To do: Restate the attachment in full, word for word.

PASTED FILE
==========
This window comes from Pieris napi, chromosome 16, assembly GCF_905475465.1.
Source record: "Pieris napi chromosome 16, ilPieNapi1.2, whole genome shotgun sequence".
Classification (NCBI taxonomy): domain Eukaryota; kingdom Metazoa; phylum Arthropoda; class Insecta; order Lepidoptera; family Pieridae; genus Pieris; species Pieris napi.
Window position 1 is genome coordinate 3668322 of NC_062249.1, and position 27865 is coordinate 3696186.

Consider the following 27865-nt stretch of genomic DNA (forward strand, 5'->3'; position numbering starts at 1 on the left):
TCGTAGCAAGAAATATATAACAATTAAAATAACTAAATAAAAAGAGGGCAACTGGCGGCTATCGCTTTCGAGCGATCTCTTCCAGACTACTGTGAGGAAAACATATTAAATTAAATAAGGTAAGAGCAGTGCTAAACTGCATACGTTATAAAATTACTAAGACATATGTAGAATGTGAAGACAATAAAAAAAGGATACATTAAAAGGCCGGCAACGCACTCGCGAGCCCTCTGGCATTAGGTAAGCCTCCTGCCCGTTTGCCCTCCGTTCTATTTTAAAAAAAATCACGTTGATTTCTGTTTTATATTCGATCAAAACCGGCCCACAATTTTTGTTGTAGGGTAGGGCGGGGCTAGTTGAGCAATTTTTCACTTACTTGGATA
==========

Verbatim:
This window comes from Pieris napi, chromosome 16, assembly GCF_905475465.1.
Source record: "Pieris napi chromosome 16, ilPieNapi1.2, whole genome shotgun sequence".
Classification (NCBI taxonomy): domain Eukaryota; kingdom Metazoa; phylum Arthropoda; class Insecta; order Lepidoptera; family Pieridae; genus Pieris; species Pieris napi.
Window position 1 is genome coordinate 3668322 of NC_062249.1, and position 27865 is coordinate 3696186.

Consider the following 27865-nt stretch of genomic DNA (forward strand, 5'->3'; position numbering starts at 1 on the left):
TCGTAGCAAGAAATATATAACAATTAAAATAACTAAATAAAAAGAGGGCAACTGGCGGCTATCGCTTTCGAGCGATCTCTTCCAGACTACTGTGAGGAAAACATATTAAATTAAATAAGGTAAGAGCAGTGCTAAACTGCATACGTTATAAAATTACTAAGACATATGTAGAATGTGAAGACAATAAAAAAAGGATACATTAAAAGGCCGGCAACGCACTCGCGAGCCCTCTGGCATTAGGTAAGCCTCCTGCCCGTTTGCCCTCCGTTCTATTTTAAAAAAAATCACGTTGATTTCTGTTTTATATTCGATCAAAACCGGCCCACAATTTTTGTTGTAGGGTAGGGCGGGGCTAGTTGAGCAATTTTTCACTTACTTGGATA